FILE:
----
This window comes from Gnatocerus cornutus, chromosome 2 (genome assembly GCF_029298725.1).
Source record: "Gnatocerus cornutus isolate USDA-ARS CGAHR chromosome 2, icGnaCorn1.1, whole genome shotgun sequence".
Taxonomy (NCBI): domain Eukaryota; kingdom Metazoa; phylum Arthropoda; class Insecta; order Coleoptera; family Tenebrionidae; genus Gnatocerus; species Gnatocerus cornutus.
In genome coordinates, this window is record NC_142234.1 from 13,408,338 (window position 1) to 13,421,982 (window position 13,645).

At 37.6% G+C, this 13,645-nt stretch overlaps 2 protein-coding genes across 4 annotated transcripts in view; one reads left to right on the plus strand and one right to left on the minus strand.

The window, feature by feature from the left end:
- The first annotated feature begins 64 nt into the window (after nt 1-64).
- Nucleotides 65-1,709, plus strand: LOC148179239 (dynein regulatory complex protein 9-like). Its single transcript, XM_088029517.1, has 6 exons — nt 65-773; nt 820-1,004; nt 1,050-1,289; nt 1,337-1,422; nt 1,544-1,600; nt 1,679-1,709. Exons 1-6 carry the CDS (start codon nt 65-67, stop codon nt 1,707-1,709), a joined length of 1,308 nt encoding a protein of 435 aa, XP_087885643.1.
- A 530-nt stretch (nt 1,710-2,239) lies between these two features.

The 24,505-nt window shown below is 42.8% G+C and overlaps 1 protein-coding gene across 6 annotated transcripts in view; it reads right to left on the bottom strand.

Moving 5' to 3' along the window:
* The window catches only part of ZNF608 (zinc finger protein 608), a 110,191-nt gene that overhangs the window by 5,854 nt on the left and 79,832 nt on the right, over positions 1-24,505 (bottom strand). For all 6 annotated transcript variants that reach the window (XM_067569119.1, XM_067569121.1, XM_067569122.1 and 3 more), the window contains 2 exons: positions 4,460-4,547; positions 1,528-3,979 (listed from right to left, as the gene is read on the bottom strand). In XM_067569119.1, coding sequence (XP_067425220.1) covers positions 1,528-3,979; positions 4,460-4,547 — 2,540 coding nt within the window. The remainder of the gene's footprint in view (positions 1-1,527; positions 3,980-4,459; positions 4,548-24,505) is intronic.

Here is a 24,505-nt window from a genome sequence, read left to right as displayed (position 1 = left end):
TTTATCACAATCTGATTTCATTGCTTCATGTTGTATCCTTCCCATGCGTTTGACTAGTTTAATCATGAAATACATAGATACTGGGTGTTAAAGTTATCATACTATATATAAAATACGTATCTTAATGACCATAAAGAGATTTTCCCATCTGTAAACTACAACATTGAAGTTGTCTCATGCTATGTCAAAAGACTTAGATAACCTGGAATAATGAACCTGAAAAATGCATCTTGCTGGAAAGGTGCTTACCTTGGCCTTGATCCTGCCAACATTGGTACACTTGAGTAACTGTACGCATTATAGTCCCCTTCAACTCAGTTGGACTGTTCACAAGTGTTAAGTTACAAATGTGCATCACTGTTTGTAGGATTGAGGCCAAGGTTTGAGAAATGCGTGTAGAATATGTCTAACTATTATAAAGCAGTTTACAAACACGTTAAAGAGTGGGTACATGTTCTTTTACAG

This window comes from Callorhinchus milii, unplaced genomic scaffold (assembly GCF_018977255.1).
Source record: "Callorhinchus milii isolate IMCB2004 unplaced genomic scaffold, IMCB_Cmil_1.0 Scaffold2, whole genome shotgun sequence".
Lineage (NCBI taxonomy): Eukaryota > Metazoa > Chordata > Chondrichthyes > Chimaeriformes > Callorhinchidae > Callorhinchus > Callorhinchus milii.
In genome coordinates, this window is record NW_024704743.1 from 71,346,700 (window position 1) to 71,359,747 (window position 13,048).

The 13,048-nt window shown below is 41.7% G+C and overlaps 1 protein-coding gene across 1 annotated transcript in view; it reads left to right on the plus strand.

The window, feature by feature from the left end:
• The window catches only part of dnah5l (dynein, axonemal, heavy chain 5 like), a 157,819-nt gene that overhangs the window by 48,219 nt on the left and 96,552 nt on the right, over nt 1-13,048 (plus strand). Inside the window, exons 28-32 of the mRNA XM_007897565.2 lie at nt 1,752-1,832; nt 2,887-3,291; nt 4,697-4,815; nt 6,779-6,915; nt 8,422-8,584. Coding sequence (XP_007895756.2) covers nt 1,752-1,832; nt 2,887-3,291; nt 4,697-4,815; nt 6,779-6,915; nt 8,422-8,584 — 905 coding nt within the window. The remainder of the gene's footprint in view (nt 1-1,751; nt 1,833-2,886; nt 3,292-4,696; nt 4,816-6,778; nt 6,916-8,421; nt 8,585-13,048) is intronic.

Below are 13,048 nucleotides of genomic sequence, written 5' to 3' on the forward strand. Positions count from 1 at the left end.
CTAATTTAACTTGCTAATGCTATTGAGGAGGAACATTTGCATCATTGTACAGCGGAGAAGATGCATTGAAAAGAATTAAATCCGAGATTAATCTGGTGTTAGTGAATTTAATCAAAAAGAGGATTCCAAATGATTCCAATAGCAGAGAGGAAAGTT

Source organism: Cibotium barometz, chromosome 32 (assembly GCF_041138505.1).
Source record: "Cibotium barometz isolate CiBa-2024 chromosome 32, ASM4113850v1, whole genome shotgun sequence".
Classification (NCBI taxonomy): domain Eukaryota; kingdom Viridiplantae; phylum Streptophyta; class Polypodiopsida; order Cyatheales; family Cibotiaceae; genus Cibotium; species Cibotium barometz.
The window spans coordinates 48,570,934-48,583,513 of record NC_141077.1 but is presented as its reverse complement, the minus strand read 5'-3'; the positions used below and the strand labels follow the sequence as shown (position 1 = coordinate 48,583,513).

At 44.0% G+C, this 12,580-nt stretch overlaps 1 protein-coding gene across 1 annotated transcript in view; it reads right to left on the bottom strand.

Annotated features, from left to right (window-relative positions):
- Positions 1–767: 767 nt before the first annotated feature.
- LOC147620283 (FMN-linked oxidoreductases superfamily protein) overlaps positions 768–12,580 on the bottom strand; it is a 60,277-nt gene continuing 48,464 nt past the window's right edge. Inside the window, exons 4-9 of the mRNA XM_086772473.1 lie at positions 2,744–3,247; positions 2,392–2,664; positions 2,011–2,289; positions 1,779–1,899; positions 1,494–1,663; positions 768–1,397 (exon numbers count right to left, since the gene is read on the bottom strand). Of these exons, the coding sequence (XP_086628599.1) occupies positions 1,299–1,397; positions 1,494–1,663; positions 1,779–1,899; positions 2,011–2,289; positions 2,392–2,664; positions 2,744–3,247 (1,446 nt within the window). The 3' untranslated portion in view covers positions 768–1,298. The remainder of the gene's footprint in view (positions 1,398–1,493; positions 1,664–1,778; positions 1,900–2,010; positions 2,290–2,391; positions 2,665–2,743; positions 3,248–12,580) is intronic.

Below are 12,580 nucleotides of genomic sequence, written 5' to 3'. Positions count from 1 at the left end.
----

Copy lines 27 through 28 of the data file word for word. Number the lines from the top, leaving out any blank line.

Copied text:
The window spans coordinates 48,570,934-48,583,513 of record NC_141077.1 but is presented as its reverse complement, the minus strand read 5'-3'; the positions used below and the strand labels follow the sequence as shown (position 1 = coordinate 48,583,513).

At 44.0% G+C, this 12,580-nt stretch overlaps 1 protein-coding gene across 1 annotated transcript in view; it reads right to left on the bottom strand.